– Denis
    Dec 18, 2014 at 13:28
  • 2
    $\begingroup$ Love this answer. $\endgroup$
    – charles
    Jan 19, 2015 at 14:07
  • 5
    $\begingroup$ This is hilarious and yet at the same time useless to the reader. $\endgroup$
    – Mark C
    Oct 20, 2017 at 7:25
3
$\begingroup$

I usually consider the function $f(n)=1$ if the $n^{th}$ computer program halts with input $0$ and $f(n)=0$ otherwise. The real number $r=\sum_{n\in \mathbb{N}} f(n)\times 2^{-n}$ must be non-computable, otherwise you would be able to solve the halting problem.

Note: in order to accept this argument you must accept that there is a bijection between natural numbers and computer programs, which can be easily done by assigning values to the symbols used to write programs.

$\endgroup$
1
$\begingroup$

Examples of uncomputable numbers, like the one clearly presented by Luis Fonsera, seem to assume that the halting of any particular Turing machine can be determined (by some other Turing machine ?). Is this always true? It not then for some values of n, Fonsera's function f(n) might not be determined and so the uncomputable number r is undetermined. An example might be a Turing machine that searches for violations of the Goldbach conjecture. Another could be a Turing machine, T, that searches through ratios of two rational numbers to see if it can find one that is squareroot of 2. We know that this programme wil never halt but I am at a loss to see how a Turing machine could come to show this just by examining the programme of machine T. Are some mathematical truths like the irrationality of squareroot 2 uncomputable?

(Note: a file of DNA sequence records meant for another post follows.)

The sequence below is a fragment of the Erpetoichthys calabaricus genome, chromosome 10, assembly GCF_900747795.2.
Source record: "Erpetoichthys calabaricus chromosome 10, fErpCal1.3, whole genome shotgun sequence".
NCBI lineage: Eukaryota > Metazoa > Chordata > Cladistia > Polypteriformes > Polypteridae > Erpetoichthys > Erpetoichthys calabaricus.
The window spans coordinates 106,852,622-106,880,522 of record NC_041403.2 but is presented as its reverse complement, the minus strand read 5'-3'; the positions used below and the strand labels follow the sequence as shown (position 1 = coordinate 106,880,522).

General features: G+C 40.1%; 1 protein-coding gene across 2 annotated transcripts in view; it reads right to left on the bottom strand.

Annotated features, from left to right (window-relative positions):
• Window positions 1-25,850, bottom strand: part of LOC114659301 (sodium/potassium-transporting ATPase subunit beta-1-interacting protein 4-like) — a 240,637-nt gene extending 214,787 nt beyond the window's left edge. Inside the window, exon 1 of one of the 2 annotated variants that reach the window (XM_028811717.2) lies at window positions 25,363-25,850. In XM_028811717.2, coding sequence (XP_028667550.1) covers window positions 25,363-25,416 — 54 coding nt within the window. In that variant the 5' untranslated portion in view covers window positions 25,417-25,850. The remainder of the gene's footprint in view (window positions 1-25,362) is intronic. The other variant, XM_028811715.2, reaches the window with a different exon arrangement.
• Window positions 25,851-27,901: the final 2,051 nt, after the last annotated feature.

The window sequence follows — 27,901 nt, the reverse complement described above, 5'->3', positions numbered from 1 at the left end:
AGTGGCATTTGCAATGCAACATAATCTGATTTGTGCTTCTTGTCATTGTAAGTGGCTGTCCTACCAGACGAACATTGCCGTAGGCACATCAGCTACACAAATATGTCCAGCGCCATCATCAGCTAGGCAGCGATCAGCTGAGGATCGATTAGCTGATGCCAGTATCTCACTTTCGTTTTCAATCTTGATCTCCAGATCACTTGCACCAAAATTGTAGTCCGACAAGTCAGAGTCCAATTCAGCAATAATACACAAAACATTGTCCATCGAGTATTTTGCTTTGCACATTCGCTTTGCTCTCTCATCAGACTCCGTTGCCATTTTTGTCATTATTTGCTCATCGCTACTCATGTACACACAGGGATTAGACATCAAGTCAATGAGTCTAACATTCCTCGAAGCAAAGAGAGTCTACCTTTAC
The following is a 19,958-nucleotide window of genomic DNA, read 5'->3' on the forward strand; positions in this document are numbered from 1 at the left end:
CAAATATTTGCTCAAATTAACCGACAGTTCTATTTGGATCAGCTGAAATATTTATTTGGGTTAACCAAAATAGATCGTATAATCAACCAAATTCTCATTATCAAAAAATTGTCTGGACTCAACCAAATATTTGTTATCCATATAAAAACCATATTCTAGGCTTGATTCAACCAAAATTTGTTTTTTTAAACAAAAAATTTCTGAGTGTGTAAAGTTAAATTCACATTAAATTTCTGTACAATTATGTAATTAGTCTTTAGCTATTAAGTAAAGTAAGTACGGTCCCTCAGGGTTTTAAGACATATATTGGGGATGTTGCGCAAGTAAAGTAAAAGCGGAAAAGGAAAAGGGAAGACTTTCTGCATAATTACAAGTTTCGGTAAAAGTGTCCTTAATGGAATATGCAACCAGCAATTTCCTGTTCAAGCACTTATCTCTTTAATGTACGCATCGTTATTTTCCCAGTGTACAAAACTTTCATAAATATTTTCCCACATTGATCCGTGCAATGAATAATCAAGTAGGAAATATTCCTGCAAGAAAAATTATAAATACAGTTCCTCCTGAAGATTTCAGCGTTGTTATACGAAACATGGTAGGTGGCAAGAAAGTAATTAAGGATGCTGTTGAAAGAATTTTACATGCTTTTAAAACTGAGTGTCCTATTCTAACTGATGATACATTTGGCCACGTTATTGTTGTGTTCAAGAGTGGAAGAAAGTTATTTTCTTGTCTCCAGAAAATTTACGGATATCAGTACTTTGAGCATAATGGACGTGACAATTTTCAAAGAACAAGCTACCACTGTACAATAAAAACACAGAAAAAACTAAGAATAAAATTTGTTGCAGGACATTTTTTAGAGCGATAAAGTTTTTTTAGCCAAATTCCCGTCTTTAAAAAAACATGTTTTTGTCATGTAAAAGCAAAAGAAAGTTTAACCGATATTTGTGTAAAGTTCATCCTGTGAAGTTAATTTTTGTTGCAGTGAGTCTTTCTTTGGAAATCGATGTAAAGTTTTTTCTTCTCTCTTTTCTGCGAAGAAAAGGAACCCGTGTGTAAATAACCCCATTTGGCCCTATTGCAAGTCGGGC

$\endgroup$
1
$\begingroup$

Most finite strings of digits have high Kolmogorov complexity (Li & Vitanyi, 1997). This means they can not be produced by a Turing machine much smaller than the length of the string itself. There is a counting argument for this, which (overly simplified) says that there are less strings with length n-1 than there are with length n. If this is also the case for infinite strings (which I assume, but don't remember) it follows that most real numbers are uncomputable.

Li, Ming; Vitányi, Paul (1997). An Introduction to Kolmogorov Complexity and Its Applications. Springer.

$\endgroup$
1
  • 1
    $\begingroup$ You can show that there are uncountably many uncomputable real numbers more directly - there are only countably many Turing machines, so there are only countably many computable numbers, so there are uncountably many remaining real numbers that aren’t computable. $\endgroup$ May 24 at 15:19

Your Answer

By clicking “Post Your Answer”, you agree to our terms of service, privacy policy and cookie policy

Not the answer you're looking for? Browse other questions tagged or ask your own question.